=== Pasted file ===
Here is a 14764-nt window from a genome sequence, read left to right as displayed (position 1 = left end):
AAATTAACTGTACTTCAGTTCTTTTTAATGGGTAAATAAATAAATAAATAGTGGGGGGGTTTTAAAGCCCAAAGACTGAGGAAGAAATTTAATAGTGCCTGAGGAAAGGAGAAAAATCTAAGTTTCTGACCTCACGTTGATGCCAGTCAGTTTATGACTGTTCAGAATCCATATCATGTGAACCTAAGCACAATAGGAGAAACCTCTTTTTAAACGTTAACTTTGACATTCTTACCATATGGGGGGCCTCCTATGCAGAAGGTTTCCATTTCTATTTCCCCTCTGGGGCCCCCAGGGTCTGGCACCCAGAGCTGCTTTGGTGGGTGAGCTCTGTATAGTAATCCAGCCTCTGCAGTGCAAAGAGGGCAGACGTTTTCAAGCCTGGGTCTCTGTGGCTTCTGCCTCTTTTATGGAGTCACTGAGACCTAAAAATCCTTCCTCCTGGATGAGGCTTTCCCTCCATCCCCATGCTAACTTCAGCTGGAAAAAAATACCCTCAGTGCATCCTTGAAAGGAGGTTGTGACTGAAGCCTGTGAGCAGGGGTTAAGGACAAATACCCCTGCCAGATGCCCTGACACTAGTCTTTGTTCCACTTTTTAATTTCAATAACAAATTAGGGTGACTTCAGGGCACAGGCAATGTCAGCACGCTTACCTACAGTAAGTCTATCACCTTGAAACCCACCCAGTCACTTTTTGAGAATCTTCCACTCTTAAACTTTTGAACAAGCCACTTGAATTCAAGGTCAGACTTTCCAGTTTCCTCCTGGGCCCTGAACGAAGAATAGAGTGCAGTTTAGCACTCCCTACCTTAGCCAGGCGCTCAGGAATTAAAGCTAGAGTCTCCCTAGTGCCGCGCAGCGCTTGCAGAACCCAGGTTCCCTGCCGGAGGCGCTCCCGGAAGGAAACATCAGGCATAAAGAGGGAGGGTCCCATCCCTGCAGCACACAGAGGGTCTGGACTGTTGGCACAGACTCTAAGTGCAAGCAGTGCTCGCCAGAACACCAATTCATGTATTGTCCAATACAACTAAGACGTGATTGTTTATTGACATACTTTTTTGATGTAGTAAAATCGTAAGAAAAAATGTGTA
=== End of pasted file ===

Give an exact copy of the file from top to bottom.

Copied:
Here is a 14764-nt window from a genome sequence, read left to right as displayed (position 1 = left end):
AAATTAACTGTACTTCAGTTCTTTTTAATGGGTAAATAAATAAATAAATAGTGGGGGGGTTTTAAAGCCCAAAGACTGAGGAAGAAATTTAATAGTGCCTGAGGAAAGGAGAAAAATCTAAGTTTCTGACCTCACGTTGATGCCAGTCAGTTTATGACTGTTCAGAATCCATATCATGTGAACCTAAGCACAATAGGAGAAACCTCTTTTTAAACGTTAACTTTGACATTCTTACCATATGGGGGGCCTCCTATGCAGAAGGTTTCCATTTCTATTTCCCCTCTGGGGCCCCCAGGGTCTGGCACCCAGAGCTGCTTTGGTGGGTGAGCTCTGTATAGTAATCCAGCCTCTGCAGTGCAAAGAGGGCAGACGTTTTCAAGCCTGGGTCTCTGTGGCTTCTGCCTCTTTTATGGAGTCACTGAGACCTAAAAATCCTTCCTCCTGGATGAGGCTTTCCCTCCATCCCCATGCTAACTTCAGCTGGAAAAAAATACCCTCAGTGCATCCTTGAAAGGAGGTTGTGACTGAAGCCTGTGAGCAGGGGTTAAGGACAAATACCCCTGCCAGATGCCCTGACACTAGTCTTTGTTCCACTTTTTAATTTCAATAACAAATTAGGGTGACTTCAGGGCACAGGCAATGTCAGCACGCTTACCTACAGTAAGTCTATCACCTTGAAACCCACCCAGTCACTTTTTGAGAATCTTCCACTCTTAAACTTTTGAACAAGCCACTTGAATTCAAGGTCAGACTTTCCAGTTTCCTCCTGGGCCCTGAACGAAGAATAGAGTGCAGTTTAGCACTCCCTACCTTAGCCAGGCGCTCAGGAATTAAAGCTAGAGTCTCCCTAGTGCCGCGCAGCGCTTGCAGAACCCAGGTTCCCTGCCGGAGGCGCTCCCGGAAGGAAACATCAGGCATAAAGAGGGAGGGTCCCATCCCTGCAGCACACAGAGGGTCTGGACTGTTGGCACAGACTCTAAGTGCAAGCAGTGCTCGCCAGAACACCAATTCATGTATTGTCCAATACAACTAAGACGTGATTGTTTATTGACATACTTTTTTGATGTAGTAAAATCGTAAGAAAAAATGTGTA